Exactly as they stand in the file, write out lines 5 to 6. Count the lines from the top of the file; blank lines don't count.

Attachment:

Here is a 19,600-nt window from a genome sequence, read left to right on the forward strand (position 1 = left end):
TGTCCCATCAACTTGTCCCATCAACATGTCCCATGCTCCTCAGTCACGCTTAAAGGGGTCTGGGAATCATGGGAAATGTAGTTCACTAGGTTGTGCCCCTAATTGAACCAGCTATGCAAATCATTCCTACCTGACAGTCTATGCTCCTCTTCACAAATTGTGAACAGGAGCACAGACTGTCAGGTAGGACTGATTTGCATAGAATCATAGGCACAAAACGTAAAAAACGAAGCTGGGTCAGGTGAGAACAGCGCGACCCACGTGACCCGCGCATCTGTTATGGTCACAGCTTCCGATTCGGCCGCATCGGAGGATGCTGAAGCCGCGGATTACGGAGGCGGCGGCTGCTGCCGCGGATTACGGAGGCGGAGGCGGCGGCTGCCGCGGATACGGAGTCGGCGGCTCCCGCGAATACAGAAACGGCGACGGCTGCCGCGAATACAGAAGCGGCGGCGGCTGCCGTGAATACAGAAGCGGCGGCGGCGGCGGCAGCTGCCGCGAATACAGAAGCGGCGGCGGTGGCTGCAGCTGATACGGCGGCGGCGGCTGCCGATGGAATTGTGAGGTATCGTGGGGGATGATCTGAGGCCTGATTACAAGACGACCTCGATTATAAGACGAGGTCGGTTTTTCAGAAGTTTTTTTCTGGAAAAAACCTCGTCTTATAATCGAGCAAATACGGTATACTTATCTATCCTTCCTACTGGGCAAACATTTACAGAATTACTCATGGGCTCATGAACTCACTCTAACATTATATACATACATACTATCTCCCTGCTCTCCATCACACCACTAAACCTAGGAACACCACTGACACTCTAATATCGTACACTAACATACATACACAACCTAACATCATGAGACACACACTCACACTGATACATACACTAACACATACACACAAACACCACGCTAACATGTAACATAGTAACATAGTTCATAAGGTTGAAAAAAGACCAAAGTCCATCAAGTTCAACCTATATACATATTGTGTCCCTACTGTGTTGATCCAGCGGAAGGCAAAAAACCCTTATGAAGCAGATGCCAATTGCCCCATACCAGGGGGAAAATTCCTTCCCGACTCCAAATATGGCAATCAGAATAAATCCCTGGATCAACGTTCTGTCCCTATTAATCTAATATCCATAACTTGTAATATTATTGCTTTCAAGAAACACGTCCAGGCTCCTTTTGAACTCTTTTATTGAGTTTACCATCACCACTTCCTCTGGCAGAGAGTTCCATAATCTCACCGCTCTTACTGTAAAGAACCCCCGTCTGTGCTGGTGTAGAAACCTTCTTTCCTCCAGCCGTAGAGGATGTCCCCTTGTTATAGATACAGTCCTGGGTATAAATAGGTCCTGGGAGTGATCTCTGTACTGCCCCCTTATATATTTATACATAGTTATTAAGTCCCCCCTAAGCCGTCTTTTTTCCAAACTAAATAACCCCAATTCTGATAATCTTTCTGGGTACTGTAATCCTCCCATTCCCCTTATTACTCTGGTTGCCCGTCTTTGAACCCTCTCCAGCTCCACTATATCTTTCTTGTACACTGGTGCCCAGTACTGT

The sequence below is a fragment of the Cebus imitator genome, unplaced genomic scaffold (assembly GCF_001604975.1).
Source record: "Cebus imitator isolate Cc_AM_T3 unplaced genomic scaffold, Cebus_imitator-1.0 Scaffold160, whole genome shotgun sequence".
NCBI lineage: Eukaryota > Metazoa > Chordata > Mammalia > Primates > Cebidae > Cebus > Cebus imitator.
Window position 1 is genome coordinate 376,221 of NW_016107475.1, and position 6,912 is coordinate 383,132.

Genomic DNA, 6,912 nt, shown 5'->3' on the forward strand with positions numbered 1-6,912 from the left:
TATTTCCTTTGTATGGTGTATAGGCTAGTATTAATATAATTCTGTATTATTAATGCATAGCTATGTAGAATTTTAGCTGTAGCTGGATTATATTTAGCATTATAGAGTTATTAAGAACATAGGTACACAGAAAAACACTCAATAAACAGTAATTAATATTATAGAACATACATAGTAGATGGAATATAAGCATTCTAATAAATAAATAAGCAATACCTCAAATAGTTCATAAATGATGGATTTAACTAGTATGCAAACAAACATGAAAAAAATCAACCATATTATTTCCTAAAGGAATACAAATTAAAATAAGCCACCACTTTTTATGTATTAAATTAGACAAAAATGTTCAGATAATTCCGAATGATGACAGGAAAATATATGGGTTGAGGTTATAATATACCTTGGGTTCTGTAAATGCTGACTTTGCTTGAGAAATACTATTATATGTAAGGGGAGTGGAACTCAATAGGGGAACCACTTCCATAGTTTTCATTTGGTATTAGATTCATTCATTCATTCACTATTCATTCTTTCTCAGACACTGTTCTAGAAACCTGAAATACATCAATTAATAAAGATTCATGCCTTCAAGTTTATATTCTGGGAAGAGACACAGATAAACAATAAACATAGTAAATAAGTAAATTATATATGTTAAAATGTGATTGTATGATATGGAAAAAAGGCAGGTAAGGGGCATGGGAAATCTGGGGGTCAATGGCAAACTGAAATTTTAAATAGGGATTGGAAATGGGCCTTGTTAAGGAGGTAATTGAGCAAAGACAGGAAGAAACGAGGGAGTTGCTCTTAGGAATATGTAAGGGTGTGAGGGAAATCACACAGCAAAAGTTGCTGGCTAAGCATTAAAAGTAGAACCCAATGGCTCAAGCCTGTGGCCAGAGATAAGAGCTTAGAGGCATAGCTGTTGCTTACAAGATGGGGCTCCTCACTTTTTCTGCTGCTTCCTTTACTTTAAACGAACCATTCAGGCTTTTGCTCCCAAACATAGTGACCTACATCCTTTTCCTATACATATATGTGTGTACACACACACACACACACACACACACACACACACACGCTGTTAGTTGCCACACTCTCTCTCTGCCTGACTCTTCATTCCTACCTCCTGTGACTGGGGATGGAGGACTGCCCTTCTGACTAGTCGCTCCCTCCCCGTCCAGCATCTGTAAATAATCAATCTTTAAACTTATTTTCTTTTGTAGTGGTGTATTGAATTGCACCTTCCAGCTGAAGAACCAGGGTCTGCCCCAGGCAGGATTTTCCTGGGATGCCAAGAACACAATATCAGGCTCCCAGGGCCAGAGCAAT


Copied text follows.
NCBI lineage: Eukaryota > Metazoa > Chordata > Mammalia > Primates > Cebidae > Cebus > Cebus imitator.
Window position 1 is genome coordinate 376,221 of NW_016107475.1, and position 6,912 is coordinate 383,132.